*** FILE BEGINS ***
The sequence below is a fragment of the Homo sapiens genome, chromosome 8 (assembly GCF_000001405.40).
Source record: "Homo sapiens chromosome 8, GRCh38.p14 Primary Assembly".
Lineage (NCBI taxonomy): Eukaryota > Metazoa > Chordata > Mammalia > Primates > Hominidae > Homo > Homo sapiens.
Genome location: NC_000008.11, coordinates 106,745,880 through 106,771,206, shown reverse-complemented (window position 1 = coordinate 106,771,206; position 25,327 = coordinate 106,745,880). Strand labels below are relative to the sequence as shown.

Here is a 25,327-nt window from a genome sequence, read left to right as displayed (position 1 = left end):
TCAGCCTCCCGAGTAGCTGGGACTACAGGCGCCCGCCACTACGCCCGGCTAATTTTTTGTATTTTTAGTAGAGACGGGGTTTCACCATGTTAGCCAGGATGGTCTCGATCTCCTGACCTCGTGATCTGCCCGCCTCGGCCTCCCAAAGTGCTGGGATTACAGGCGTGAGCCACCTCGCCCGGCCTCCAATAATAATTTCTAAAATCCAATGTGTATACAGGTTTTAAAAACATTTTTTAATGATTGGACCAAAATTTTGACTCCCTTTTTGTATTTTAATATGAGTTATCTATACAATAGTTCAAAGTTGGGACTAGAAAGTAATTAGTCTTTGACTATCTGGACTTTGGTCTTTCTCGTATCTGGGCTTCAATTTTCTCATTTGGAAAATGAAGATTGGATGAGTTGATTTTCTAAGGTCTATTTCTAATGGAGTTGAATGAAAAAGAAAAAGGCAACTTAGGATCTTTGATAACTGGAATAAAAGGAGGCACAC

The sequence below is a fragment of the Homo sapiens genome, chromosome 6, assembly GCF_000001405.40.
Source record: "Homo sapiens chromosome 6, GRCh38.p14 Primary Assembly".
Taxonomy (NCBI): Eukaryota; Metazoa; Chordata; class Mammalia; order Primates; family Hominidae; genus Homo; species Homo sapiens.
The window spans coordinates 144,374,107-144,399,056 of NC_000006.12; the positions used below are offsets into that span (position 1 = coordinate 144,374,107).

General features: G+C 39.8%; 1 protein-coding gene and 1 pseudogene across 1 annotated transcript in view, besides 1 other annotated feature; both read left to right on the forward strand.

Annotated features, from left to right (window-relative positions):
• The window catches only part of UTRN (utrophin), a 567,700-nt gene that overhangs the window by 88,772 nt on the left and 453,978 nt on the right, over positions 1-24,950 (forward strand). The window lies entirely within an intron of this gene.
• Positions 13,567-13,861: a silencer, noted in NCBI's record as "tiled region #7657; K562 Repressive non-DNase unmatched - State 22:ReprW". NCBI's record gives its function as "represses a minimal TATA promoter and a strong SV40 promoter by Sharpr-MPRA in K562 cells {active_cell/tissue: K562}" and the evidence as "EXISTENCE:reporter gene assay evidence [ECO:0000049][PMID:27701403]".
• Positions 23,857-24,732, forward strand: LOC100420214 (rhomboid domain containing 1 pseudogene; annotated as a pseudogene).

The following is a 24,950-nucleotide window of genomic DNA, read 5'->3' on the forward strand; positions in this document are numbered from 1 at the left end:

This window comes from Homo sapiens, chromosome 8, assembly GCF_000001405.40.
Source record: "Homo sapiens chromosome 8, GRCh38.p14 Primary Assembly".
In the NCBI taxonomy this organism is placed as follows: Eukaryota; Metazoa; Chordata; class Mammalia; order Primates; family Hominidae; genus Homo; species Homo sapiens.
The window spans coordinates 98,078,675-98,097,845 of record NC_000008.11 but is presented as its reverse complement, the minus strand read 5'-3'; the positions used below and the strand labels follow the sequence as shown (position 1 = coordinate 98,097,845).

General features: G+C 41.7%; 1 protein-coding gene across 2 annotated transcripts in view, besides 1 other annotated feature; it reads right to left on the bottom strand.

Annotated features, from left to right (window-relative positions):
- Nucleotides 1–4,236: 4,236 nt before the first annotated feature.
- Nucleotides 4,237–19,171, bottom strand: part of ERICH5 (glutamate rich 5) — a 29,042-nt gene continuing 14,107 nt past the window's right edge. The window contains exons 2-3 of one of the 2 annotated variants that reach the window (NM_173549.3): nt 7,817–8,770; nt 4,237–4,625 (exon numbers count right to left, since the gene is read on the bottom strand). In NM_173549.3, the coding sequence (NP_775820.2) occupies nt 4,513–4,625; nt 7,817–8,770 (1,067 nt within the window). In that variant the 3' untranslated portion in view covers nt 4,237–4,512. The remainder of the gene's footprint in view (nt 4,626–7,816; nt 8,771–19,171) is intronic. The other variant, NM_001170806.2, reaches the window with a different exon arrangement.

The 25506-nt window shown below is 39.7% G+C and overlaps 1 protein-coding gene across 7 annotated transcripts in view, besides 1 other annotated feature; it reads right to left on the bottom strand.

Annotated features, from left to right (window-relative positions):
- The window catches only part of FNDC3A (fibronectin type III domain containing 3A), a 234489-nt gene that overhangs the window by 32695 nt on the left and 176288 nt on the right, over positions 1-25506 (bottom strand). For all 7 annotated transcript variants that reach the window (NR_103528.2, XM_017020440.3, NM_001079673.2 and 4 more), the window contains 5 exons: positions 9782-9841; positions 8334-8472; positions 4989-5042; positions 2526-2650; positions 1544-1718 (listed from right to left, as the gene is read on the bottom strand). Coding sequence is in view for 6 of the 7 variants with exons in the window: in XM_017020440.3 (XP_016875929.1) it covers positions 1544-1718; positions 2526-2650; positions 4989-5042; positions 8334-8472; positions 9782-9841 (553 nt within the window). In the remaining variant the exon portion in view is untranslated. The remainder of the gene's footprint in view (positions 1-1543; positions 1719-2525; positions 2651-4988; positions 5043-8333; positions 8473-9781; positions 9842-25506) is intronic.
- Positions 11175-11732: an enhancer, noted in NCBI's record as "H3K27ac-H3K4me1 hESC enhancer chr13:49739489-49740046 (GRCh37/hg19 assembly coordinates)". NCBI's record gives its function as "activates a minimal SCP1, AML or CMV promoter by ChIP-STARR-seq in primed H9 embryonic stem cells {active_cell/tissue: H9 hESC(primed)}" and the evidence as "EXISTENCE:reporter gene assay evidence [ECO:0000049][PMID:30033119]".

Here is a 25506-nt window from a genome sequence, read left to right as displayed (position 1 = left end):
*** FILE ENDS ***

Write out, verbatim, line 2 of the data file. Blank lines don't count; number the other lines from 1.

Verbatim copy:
Source record: "Homo sapiens chromosome 8, GRCh38.p14 Primary Assembly".